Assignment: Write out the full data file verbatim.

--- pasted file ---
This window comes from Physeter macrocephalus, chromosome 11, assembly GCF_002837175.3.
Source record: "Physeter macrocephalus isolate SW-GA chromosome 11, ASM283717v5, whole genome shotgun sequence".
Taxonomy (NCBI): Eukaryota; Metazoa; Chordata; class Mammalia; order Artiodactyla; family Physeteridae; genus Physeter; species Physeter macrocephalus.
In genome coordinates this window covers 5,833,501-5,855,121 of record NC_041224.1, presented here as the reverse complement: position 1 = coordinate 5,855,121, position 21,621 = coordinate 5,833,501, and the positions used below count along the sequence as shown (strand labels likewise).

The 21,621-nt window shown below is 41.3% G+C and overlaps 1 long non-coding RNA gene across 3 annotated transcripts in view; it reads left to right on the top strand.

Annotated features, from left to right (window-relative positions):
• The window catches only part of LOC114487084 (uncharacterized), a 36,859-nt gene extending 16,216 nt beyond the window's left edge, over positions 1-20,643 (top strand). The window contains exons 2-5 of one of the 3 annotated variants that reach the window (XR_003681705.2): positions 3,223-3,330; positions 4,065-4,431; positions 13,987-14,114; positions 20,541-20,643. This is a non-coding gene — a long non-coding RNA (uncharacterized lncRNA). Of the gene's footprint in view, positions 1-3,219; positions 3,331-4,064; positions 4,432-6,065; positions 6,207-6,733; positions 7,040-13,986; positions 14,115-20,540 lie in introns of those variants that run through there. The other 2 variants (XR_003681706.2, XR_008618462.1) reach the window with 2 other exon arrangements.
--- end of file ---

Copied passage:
This window comes from Physeter macrocephalus, chromosome 11, assembly GCF_002837175.3.
Source record: "Physeter macrocephalus isolate SW-GA chromosome 11, ASM283717v5, whole genome shotgun sequence".
Taxonomy (NCBI): Eukaryota; Metazoa; Chordata; class Mammalia; order Artiodactyla; family Physeteridae; genus Physeter; species Physeter macrocephalus.
In genome coordinates this window covers 5,833,501-5,855,121 of record NC_041224.1, presented here as the reverse complement: position 1 = coordinate 5,855,121, position 21,621 = coordinate 5,833,501, and the positions used below count along the sequence as shown (strand labels likewise).

The 21,621-nt window shown below is 41.3% G+C and overlaps 1 long non-coding RNA gene across 3 annotated transcripts in view; it reads left to right on the top strand.

Annotated features, from left to right (window-relative positions):
• The window catches only part of LOC114487084 (uncharacterized), a 36,859-nt gene extending 16,216 nt beyond the window's left edge, over positions 1-20,643 (top strand). The window contains exons 2-5 of one of the 3 annotated variants that reach the window (XR_003681705.2): positions 3,223-3,330; positions 4,065-4,431; positions 13,987-14,114; positions 20,541-20,643. This is a non-coding gene — a long non-coding RNA (uncharacterized lncRNA). Of the gene's footprint in view, positions 1-3,219; positions 3,331-4,064; positions 4,432-6,065; positions 6,207-6,733; positions 7,040-13,986; positions 14,115-20,540 lie in introns of those variants that run through there. The other 2 variants (XR_003681706.2, XR_008618462.1) reach the window with 2 other exon arrangements.